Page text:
If the Dairy Industry wants to do something positive, something with vision, rather than merely point the finger at raw milk, which according to the data, is not the major culprit; it should invest in and lobby for real resources to develop a rapid test for Campylobacter, and an industry wide effort to continually improve milking parlors, holding tanks, and feed cutting practices.

While some of the milk used in commercial operations is listed as “unspecified,” it is reasonable to assume that the product was pasteurized during manufacture, given the type of products listed (see the database link in the previous article), and therefore, was contaminated after leaving the processing plant.

The industry should invest in, and support educating consumers about better food handling practices, and work with their foodservice customers to ensure safer food through better handling after manufacture, as many of the outbreaks reported involve post-plant secondary processing.

If I could, I would require the study of analytic pragmatic statistics in Government, Private Business, and Business Schools, so we could start to make a real difference in how our world is really run. We may not get definitive answers, but we get a good hint of where to really look. DS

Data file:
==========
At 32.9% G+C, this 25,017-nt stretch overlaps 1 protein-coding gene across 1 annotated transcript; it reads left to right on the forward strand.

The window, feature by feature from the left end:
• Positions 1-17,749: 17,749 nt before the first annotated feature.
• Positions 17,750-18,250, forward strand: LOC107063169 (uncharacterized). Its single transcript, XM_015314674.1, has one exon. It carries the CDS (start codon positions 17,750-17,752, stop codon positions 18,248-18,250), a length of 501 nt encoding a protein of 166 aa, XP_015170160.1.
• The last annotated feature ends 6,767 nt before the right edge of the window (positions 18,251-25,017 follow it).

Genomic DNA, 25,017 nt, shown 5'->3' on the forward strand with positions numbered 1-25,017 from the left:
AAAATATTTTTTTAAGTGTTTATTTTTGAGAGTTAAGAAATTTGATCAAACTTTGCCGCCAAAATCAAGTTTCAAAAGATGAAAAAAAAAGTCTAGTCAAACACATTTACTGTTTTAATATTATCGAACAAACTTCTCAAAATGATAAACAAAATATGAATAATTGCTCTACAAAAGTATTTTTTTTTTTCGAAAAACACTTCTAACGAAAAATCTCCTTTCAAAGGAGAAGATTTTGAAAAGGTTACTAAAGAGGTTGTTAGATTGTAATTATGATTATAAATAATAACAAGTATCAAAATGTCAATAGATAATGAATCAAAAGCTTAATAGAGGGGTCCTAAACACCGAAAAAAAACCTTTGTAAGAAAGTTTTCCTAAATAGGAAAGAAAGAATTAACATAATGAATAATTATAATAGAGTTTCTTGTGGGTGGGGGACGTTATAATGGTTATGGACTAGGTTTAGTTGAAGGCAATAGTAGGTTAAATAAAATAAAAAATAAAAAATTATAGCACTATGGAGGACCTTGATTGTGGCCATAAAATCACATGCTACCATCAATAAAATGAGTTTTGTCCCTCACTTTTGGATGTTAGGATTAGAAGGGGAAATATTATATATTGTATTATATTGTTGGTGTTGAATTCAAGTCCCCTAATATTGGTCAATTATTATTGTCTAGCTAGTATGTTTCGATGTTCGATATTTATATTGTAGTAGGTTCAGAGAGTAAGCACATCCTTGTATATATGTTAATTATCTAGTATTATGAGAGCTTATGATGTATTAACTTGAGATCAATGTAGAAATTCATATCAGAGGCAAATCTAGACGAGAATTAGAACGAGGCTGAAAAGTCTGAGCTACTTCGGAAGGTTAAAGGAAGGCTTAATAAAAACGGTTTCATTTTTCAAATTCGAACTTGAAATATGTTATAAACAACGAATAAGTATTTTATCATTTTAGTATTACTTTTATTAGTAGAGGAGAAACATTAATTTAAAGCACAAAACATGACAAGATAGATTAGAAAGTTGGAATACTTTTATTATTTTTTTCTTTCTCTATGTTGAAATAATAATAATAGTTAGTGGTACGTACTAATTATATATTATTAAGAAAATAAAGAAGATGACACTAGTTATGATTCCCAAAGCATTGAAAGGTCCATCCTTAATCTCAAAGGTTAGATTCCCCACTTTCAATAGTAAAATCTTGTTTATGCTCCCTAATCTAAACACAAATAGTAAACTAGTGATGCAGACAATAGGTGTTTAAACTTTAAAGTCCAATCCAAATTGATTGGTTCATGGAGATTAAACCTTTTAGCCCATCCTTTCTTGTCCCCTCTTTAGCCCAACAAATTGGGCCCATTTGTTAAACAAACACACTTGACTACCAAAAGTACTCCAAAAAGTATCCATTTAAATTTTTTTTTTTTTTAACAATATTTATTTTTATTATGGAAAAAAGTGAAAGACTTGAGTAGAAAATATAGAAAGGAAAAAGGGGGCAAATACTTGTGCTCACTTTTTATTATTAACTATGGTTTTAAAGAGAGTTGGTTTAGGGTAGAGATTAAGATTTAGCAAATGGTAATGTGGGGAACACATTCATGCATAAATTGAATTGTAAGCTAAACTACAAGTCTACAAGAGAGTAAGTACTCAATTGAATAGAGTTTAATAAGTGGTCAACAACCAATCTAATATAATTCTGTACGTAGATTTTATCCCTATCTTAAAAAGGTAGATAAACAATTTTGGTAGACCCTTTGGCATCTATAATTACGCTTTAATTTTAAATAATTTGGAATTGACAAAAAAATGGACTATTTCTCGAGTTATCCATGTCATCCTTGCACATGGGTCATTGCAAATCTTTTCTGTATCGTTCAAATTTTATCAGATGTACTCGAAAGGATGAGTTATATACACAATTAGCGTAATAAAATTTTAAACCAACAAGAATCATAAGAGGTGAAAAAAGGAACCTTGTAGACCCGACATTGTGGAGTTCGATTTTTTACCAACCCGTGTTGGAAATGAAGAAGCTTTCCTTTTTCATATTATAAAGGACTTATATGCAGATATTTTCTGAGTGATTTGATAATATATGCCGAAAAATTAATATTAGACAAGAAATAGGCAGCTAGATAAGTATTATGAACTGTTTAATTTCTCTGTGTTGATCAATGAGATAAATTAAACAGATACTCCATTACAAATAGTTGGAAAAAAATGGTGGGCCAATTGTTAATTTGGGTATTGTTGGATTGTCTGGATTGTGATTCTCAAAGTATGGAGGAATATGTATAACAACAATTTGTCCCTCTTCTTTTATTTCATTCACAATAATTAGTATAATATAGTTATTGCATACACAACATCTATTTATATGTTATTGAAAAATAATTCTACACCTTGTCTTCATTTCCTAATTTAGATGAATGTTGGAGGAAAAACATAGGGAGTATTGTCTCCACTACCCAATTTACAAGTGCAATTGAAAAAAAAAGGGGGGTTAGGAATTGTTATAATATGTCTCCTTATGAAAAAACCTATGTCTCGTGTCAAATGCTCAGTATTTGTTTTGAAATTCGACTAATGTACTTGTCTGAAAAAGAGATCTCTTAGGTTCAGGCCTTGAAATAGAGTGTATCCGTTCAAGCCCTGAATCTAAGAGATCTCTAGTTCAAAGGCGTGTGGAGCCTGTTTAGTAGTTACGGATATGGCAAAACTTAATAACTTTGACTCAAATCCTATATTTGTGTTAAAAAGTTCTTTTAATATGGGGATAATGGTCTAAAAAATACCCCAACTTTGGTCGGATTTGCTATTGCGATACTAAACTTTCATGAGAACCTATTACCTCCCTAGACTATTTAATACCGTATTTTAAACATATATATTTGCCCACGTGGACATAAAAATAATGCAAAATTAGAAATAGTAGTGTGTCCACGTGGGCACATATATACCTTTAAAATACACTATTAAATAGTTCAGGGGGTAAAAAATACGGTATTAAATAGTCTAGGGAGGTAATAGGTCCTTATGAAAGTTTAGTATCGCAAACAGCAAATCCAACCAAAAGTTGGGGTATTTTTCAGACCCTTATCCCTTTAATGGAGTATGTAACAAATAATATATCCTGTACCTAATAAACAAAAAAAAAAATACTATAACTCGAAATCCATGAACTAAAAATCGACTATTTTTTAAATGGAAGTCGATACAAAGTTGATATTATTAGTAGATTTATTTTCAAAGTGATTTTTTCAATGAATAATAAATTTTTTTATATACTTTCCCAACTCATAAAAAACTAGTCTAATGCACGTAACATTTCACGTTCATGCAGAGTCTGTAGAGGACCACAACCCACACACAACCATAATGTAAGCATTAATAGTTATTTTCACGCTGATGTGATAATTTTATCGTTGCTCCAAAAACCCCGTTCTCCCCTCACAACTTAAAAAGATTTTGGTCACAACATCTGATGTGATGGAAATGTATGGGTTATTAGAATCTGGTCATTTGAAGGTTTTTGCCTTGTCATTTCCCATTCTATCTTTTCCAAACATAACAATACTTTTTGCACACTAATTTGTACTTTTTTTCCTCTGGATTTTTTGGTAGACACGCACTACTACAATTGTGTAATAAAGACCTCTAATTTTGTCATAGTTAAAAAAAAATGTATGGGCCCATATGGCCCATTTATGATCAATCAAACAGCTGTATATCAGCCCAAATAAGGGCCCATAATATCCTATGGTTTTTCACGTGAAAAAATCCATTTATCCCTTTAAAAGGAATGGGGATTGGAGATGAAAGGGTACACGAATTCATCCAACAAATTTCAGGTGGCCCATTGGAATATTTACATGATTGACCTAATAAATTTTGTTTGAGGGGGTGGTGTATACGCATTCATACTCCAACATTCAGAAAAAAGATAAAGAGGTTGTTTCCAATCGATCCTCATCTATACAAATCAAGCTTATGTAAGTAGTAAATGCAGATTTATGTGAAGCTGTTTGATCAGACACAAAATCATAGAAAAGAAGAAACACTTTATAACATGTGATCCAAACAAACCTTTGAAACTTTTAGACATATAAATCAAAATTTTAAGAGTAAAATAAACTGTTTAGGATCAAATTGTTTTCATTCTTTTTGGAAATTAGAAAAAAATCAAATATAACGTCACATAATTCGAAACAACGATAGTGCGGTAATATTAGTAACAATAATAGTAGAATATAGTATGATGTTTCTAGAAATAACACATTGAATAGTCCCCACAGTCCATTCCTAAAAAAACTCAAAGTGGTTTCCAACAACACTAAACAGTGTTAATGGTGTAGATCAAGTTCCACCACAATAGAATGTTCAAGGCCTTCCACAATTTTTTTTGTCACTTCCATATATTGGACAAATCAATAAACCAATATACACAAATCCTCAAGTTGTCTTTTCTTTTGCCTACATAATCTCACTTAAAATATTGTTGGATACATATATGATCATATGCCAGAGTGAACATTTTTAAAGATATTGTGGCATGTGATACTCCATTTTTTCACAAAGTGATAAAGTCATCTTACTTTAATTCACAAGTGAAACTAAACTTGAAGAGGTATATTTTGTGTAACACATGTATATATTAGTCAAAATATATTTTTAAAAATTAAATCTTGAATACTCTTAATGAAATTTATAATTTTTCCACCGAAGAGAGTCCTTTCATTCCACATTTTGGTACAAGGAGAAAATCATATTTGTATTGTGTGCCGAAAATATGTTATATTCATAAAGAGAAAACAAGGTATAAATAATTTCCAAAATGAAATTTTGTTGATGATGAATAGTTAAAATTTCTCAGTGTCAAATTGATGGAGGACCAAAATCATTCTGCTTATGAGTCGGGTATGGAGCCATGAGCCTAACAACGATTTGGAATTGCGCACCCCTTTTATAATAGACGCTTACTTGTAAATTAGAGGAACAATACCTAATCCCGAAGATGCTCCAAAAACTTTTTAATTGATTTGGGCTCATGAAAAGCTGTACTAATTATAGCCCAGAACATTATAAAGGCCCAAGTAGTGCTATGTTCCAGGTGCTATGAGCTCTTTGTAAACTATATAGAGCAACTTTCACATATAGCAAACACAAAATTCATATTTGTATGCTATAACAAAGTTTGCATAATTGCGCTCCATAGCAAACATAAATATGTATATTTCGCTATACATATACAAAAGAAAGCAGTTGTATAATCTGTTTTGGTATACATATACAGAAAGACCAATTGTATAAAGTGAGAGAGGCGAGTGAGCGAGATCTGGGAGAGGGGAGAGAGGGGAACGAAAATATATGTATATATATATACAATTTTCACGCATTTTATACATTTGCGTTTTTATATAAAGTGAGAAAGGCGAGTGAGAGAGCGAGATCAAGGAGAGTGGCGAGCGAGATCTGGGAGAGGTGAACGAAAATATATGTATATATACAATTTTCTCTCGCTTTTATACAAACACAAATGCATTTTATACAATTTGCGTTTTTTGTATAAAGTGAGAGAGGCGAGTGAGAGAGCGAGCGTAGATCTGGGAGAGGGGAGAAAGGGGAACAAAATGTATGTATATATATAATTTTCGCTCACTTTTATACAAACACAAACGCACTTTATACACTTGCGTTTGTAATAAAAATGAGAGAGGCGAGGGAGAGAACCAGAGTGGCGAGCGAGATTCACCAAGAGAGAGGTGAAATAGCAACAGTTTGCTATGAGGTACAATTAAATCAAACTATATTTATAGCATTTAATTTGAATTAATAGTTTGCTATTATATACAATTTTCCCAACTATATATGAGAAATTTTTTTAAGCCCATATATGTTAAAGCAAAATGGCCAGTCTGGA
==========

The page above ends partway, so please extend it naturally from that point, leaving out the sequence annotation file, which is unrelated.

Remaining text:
1 Woody Allen

Dan Strongin is managing partner and owner of Edible Solutions, a consulting company focused on helping companies making great food make a profit. He encourages your comments regarding this column. Comments can be made anonymously to For previous Strongin columns, visit:

Dan Strongin is managing partner and owner of Edible Solutions, a consulting company focused on helping companies making great food make a profit. He will be writing a monthly column in Cheese Reporter. Strongin can be reached via phone at (510) 224-0493, or via e-mail at You can visit and blog with Dan at